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Acupuncture
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Table of Contents

Introduction
Anatomy in Acupuncture
General Consideration
Identity of Acupoints
All in the Sensory Nerves
Efferent Fibers
Afferent Fibers
Muscular Nerve Branches
Cutaneous Nerve Branches
Anatomical Features Contributing to the Formation of Acupoints
Acupoints of the Cranial Nerves
Cranial Nerves Without Acupoints
Cranial Nerves with Acupoints
Trigeminal Nerve
Facial Nerve
Glossopharyngeal Nerve
Vagus Nerve
Spinal Accessory Nerve
Acupoints in the Neck Region
Boundaries of the Neck
Formation of the Cervical Plexus
Acupoints of the Cutaneous Branches
Acupoints of Muscular Branches
Acupoints in the Upper Limb
Topography of the Upper Limb
Organization of the Brachial Plexus
Acupoints on the Pectoral Region
Acupoints Over the Scapular Region
Arm and Forearm
Wrist and Hand
Acupoints in the Body Trunk
Defining a Typical Spinal Nerve
Composition of Fibers in the Typical Spinal Nerves
Distributions of Acupoints
Acupoints On Back Of The Neck
Acupoints on the Dorsal Surface of the Chest
Acupoints on the Lumbar and Sacrum
Acupoints in the Front
Lateral Side of the Chest Cage
Acupoints in the Lower Limb
Regional Anatomy
Lumbar Plexus
Sacral Plexus
Acupoints of the Lumbar Plexus
Acupoints of the Sacral Plexus
Distributions to the Thigh
Distributions in the Popliteal Fossa
Acupoints on the Posterior Compartment of the Leg and Ankle
Acupoints on the Lateral Compartment of the Leg
Acupoints on the Anterior Compartment of the Leg
Acupoints on the Foot
Physiology in Acupuncture
Electrical Phenomena of the Body
Electrical Activity in Acupoints
Dynamic Nature of Acupoints
Three Phases of Acupoints
Physical Properties of Acupoints
Biochemistry in Acupuncture
Biochemistry in Relation to Acupuncture
Terminologies in Neurotransmitters
Relevance of Neurotransmitters
Importance of Endorphin
Other Neurotransmitters
Immediate Acupuncture Reactions
Reactions After Acupuncture
Pathology in Acupuncture
Conventional Wisdom in Pathology
Pathological Origins
Endogenous Origins
Exogenous Origins
Modes for Trigger Points to Appear
Combination of Systemic and Regional Appearances
A Special Case
Psychology in Acupuncture
Psychology of Pain
True or False
Historical Prospect of Pain Perception
Mental Attitude Toward Pain
The Vicious Cycle of Pain
Rebutting Acupuncture as Placebo
Pain and Measurement
A Challenge and A Puzzle
Measurements of Pain
Subjective Pain Versus Objective Pain
Ranking the Trigger Points
Trigger Points in Four Groups
Trigger Points on the Spinous Processes
Results of Pain Measurement
Acute Versus Chronic Pain
Good to Excellent Applications
General Guidelines
Samples of Pain for Demonstration
Defining Good to Excellent Results
Pain in the Face and Head
Pain in the Neck and Shoulders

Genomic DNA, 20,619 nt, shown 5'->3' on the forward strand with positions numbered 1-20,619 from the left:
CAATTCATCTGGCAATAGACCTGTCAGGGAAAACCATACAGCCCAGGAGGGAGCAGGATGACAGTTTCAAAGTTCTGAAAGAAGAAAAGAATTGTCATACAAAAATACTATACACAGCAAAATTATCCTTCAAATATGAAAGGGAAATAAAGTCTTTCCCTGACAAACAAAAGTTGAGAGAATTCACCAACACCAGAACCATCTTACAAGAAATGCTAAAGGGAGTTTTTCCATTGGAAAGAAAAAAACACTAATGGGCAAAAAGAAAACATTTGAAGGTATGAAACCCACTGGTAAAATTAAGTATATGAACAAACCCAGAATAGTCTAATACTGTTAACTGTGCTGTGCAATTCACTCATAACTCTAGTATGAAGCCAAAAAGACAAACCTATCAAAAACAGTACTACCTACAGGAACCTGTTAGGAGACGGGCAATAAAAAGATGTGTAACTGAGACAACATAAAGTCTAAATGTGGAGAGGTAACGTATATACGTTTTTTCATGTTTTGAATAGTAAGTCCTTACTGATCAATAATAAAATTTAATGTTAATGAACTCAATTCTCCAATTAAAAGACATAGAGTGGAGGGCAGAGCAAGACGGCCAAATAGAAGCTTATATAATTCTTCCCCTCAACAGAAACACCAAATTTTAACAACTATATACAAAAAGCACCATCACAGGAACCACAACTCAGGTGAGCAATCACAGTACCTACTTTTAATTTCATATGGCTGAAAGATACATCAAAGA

Pain in the Upper Limbs
Pain in the Body Trunk
Pain in the Lower Limbs
Applications with Mixed and Limited Results
Defining Mixed and Limited
Irrelevant to Pain
Subjective Pain Perceived
Pain in the Face and Head
Pain in the Neck and Shoulder
Pain in the Upper Limb
Pain in the Body Trunk
Pain in the Lower Limb
Diffuse Pain
Difficult Patients with Poor Results
Connecting Difficult and Poor
Profiles of Difficult Patients
Pain in the Face and Head
Difficult Pain from the Neck to the Fingers
Pain After Surgery
Phantom Limb Pain
Spondylitic Abnormalities
Reflex Sympathetic Dystrophy
Tailbone Fracture
Difficult Patients with Different Results
Index

About the Author

Houchi Dung earned a Ph.D. in anatomy from the University of Louisville in 1970. Soon after, he accepted a faculty position in the Department of Anatomy, School of Medicine, at the University of Texas Health Science Center at San Antonio, which he held until his retirement in 2002. His main responsibilities were teaching gross human anatomy to medical and dental students and conducting research on a number of neurological mutations in mice. During his 31-year academic career, he published 24 papers on the field of acupuncture from his clinical experience. He has published several books on acupuncture and pain-three in English and three in Chinese.

Reviews

" ... a key reference for any medicine collection or practitioner concerned with the therapy and applications of acupuncture. It presents a scientific, anatomically-based approach to acupuncture and discusses acupuncture points, pain measurement and management, and clinical applications from easy cases to challenging. Health professionals will find here all the basics needed to understand how acupuncture works and its possibilities, especially for relieving chronic and acute pain."
-The Bookwatch, Midwest Book Review "...a top recommendation for any health collection."
-James A. Cox, Editor-in-Chief, The Bookwatch

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